This exercise can be done by the large group together with the facilitator writing down what participants say, or It can be done In small groups of three or four participants, with each group coming up with their own analysis of the problem and their own proposed solutions. After they have spent some time on this exercise, the small groups can reconvene and share their balloon chains with each other.
Now that many solutions to the problem have been proposed by the group, the facilitator can list all so the group can decide on the feasibility of each one and propose a course Of action.
For non-literate groups, you might use balloons cut out of paper beforehand and masking tape to stick them on the wall as the consequences of the problem are discovered by the group. Ask participants to draw a symbol that stands for each consequence on the balloons as they are mounted on the wall. A group artist will likely emerge, amid much laughter. As the diagram on the wall gets more complex, be sure the participants remember the symbols they have chosen so that they can "read" the diagram after It Is finished and find appropriate places to break the chain of negative effects.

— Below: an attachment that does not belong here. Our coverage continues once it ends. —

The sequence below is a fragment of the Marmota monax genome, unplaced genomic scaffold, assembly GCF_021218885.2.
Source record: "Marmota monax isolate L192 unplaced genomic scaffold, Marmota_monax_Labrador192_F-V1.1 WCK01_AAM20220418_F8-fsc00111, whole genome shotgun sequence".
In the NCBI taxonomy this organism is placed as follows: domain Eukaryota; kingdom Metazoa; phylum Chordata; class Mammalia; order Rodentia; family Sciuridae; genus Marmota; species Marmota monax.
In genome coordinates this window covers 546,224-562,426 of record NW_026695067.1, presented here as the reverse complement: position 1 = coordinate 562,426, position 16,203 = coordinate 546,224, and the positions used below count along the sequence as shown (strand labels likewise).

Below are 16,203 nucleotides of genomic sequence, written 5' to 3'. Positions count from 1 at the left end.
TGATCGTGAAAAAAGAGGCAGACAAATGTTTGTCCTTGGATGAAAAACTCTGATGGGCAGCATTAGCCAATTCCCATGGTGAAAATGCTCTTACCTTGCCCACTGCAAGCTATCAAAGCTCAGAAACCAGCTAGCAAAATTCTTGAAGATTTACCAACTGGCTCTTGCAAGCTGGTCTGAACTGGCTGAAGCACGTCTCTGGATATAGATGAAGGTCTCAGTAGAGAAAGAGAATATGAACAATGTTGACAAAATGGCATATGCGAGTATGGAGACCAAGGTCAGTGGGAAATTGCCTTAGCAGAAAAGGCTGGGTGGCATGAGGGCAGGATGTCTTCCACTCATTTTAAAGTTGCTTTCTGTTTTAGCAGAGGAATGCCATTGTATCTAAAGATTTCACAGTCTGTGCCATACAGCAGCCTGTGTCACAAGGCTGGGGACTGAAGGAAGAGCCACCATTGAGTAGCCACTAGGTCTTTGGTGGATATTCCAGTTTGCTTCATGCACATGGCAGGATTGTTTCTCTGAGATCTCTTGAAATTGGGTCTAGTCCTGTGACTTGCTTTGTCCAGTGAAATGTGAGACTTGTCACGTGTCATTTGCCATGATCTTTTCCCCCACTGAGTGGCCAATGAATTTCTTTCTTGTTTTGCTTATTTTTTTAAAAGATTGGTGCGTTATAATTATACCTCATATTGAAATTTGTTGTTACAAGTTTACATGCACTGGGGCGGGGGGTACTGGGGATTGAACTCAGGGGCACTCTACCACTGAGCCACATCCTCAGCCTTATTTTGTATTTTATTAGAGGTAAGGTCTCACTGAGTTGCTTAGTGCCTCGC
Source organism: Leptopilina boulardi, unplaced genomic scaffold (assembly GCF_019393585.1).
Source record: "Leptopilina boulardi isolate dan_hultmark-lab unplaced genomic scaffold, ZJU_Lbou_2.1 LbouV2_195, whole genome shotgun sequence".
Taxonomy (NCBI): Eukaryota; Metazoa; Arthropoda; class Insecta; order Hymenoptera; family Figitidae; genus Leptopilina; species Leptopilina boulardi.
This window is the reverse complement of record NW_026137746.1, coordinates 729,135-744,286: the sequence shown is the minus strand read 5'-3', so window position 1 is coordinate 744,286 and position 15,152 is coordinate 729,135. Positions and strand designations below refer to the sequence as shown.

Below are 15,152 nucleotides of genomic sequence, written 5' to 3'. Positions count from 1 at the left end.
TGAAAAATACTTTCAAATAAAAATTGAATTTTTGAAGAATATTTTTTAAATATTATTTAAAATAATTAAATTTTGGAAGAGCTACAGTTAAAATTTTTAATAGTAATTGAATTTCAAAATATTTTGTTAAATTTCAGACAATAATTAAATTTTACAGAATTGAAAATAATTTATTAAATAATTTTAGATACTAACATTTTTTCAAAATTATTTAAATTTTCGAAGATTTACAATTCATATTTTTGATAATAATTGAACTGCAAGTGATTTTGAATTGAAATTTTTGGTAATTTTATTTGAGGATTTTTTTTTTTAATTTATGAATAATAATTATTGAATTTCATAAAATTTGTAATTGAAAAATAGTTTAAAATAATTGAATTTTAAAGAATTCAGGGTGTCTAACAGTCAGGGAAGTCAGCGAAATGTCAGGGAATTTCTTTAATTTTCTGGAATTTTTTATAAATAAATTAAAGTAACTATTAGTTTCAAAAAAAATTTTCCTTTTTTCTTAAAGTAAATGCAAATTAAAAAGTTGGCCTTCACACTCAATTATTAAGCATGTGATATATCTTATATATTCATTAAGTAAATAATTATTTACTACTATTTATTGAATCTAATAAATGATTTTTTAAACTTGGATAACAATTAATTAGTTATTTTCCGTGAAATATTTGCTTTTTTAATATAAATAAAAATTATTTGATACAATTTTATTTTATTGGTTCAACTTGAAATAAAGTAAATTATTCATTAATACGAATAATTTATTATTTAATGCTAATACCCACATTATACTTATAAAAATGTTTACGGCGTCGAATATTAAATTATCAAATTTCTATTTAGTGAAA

Needs Assessment Techniques - continued
Before and After Pictures (from NFE manual, pp. 80-81)
Before and After Pictures
The facilitator Invites group members to draw a picture of whatever situation they find themselves In at present, and a picture of the situation as they would like to see It In the future. After the pictures are drawn, group members should 11st the steps that they think are necessary to get to the desired future state.
If the group Is larger than three or four participants, the activity can be done In small groups. After each small group presents their drawing to the large group and explains It, the large group can decide which future scenario Is most realistic and attractive to the group as a whole. Then together they can decide on the steps necessary to reach their goal.
This process requires much discussion, clarification and reality testing by group members as they go along. It Is a simple but powerful tool that can be used both In helping groups clarify their goals and by the Volunteer In meeting personal goals. Try It out on yourself when you're feelings confused or stymled by your work In the field.
Women's Involvement Wheel: Needs Assessment from the Solomon Islands